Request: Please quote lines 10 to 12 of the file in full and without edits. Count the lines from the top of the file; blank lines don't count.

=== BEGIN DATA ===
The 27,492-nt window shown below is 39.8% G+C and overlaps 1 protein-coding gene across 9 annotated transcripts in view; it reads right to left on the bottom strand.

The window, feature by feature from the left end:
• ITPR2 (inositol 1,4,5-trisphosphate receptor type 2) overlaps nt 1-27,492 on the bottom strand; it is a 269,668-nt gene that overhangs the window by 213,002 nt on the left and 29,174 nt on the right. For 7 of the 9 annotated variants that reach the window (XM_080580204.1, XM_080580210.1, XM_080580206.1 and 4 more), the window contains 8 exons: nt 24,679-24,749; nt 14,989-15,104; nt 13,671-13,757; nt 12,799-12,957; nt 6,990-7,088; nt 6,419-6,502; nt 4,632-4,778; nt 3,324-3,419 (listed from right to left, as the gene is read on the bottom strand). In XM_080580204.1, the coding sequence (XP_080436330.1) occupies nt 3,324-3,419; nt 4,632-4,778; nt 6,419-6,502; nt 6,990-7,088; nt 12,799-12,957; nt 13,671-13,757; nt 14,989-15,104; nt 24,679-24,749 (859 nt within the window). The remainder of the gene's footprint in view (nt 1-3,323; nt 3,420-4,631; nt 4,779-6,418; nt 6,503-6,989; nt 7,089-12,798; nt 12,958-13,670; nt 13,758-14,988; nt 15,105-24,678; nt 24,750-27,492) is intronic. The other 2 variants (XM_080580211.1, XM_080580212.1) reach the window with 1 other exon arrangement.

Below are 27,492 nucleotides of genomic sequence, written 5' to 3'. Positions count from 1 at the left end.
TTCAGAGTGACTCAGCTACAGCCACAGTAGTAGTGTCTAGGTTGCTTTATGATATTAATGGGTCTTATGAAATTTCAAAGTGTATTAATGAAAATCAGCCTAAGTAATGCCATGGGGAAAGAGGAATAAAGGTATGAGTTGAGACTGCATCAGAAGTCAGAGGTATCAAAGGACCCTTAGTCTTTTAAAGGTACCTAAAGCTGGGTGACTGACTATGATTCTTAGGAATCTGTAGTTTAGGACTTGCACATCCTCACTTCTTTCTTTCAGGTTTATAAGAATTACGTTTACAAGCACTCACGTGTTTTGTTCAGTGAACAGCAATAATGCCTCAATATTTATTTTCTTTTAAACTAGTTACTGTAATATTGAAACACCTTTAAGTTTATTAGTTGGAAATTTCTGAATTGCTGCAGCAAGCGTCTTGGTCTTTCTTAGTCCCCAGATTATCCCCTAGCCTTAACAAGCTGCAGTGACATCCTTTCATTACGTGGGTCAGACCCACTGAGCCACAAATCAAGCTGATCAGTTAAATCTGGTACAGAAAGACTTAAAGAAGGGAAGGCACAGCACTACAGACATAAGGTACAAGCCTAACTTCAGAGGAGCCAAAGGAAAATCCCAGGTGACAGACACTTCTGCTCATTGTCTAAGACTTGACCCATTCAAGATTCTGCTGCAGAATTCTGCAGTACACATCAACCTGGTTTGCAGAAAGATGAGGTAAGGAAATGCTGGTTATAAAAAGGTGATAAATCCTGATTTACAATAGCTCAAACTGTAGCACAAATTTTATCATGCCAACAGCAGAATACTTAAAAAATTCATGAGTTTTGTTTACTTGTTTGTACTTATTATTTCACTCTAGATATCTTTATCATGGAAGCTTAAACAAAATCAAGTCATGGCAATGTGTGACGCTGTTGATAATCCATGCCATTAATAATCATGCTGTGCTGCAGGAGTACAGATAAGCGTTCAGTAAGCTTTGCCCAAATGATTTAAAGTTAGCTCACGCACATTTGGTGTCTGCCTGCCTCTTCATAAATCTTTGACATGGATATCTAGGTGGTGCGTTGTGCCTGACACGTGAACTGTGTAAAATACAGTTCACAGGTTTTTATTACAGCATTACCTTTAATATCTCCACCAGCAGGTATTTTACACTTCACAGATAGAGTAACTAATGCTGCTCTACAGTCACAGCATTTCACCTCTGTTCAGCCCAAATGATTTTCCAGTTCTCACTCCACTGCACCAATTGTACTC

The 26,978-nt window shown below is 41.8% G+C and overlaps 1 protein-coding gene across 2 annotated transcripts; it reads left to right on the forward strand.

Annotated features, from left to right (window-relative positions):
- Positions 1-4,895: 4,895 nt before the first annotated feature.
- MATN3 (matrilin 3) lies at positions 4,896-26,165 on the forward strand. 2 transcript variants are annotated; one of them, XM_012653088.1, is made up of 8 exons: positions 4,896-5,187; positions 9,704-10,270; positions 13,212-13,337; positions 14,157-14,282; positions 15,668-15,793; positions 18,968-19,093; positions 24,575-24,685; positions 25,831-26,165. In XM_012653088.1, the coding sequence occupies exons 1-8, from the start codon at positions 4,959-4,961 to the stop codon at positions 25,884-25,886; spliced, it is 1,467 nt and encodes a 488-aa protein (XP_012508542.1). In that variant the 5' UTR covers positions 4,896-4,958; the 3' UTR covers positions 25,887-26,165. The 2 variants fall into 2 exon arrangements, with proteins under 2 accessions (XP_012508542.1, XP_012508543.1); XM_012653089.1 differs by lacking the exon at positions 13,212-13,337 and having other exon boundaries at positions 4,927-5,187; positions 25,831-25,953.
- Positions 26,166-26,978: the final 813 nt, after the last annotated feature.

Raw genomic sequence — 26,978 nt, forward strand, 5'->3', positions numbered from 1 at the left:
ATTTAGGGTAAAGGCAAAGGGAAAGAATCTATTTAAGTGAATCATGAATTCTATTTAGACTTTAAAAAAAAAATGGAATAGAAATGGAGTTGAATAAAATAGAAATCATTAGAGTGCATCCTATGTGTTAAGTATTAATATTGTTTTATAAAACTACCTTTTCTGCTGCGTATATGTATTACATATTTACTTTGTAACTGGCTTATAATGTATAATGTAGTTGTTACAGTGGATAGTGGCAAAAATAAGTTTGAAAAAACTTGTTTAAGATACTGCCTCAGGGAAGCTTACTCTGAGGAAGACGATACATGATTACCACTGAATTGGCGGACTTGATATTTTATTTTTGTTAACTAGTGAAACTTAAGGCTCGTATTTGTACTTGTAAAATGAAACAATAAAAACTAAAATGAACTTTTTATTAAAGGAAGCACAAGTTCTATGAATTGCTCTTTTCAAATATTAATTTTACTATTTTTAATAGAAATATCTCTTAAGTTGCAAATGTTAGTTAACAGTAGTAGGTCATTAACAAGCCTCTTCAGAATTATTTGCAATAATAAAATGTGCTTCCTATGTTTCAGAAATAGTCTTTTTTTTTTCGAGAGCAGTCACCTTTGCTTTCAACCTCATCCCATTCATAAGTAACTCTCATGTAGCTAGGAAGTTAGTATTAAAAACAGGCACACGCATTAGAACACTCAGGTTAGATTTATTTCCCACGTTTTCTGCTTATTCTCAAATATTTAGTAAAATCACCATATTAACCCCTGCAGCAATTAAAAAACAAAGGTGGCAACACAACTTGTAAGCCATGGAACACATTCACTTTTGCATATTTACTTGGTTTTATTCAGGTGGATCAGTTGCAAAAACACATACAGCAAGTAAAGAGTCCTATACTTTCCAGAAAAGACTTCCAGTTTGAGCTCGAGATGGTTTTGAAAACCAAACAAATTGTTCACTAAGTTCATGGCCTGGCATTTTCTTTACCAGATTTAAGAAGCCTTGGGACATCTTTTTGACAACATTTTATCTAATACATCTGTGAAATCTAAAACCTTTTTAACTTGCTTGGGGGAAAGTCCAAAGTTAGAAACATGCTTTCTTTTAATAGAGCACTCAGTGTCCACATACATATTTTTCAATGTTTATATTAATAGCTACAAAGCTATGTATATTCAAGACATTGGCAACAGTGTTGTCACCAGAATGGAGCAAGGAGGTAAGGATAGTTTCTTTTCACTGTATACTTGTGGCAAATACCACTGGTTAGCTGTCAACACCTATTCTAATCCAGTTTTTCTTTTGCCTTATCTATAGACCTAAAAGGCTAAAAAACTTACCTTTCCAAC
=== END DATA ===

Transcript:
- Positions 26,166-26,978: the final 813 nt, after the last annotated feature.

Raw genomic sequence — 26,978 nt, forward strand, 5'->3', positions numbered from 1 at the left:
ATTTAGGGTAAAGGCAAAGGGAAAGAATCTATTTAAGTGAATCATGAATTCTATTTAGACTTTAAAAAAAAAATGGAATAGAAATGGAGTTGAATAAAATAGAAATCATTAGAGTGCATCCTATGTGTTAAGTATTAATATTGTTTTATAAAACTACCTTTTCTGCTGCGTATATGTATTACATATTTACTTTGTAACTGGCTTATAATGTATAATGTAGTTGTTACAGTGGATAGTGGCAAAAATAAGTTTGAAAAAACTTGTTTAAGATACTGCCTCAGGGAAGCTTACTCTGAGGAAGACGATACATGATTACCACTGAATTGGCGGACTTGATATTTTATTTTTGTTAACTAGTGAAACTTAAGGCTCGTATTTGTACTTGTAAAATGAAACAATAAAAACTAAAATGAACTTTTTATTAAAGGAAGCACAAGTTCTATGAATTGCTCTTTTCAAATATTAATTTTACTATTTTTAATAGAAATATCTCTTAAGTTGCAAATGTTAGTTAACAGTAGTAGGTCATTAACAAGCCTCTTCAGAATTATTTGCAATAATAAAATGTGCTTCCTATGTTTCAGAAATAGTCTTTTTTTTTTCGAGAGCAGTCACCTTTGCTTTCAACCTCATCCCATTCATAAGTAACTCTCATGTAGCTAGGAAGTTAGTATTAAAAACAGGCACACGCATTAGAACACTCAGGTTAGATTTATTTCCCACGTTTTCTGCTTATTCTCAAATATTTAGTAAAATCACCATATTAACCCCTGCAGCAATTAAAAAACAAAGGTGGCAACACAACTTGTAAGCCATGGAACACATTCACTTTTGCATATTTACTTGGTTTTATTCAGGTGGATCAGTTGCAAAAACACATACAGCAAGTAAAGAGTCCTATACTTTCCAGAAAAGACTTCCAGTTTGAGCTCGAGATGGTTTTGAAAACCAAACAAATTGTTCACTAAGTTCATGGCCTGGCATTTTCTTTACCAGATTTAAGAAGCCTTGGGACATCTTTTTGACAACATTTTATCTAATACATCTGTGAAATCTAAAACCTTTTTAACTTGCTTGGGGGAAAGTCCAAAGTTAGAAACATGCTTTCTTTTAATAGAGCACTCAGTGTCCACATACATATTTTTCAATGTTTATATTAATAGCTACAAAGCTATGTATATTCAAGACATTGGCAACAGTGTTGTCACCAGAATGGAGCAAGGAGGTAAGGATAGTTTCTTTTCACTGTATACTTGTGGCAAATACCACTGGTTAGCTGTCAACACCTATTCTAATCCAGTTTTTCTTTTGCCTTATCTATAGACCTAAAAGGCTAAAAAACTTACCTTTCCAAC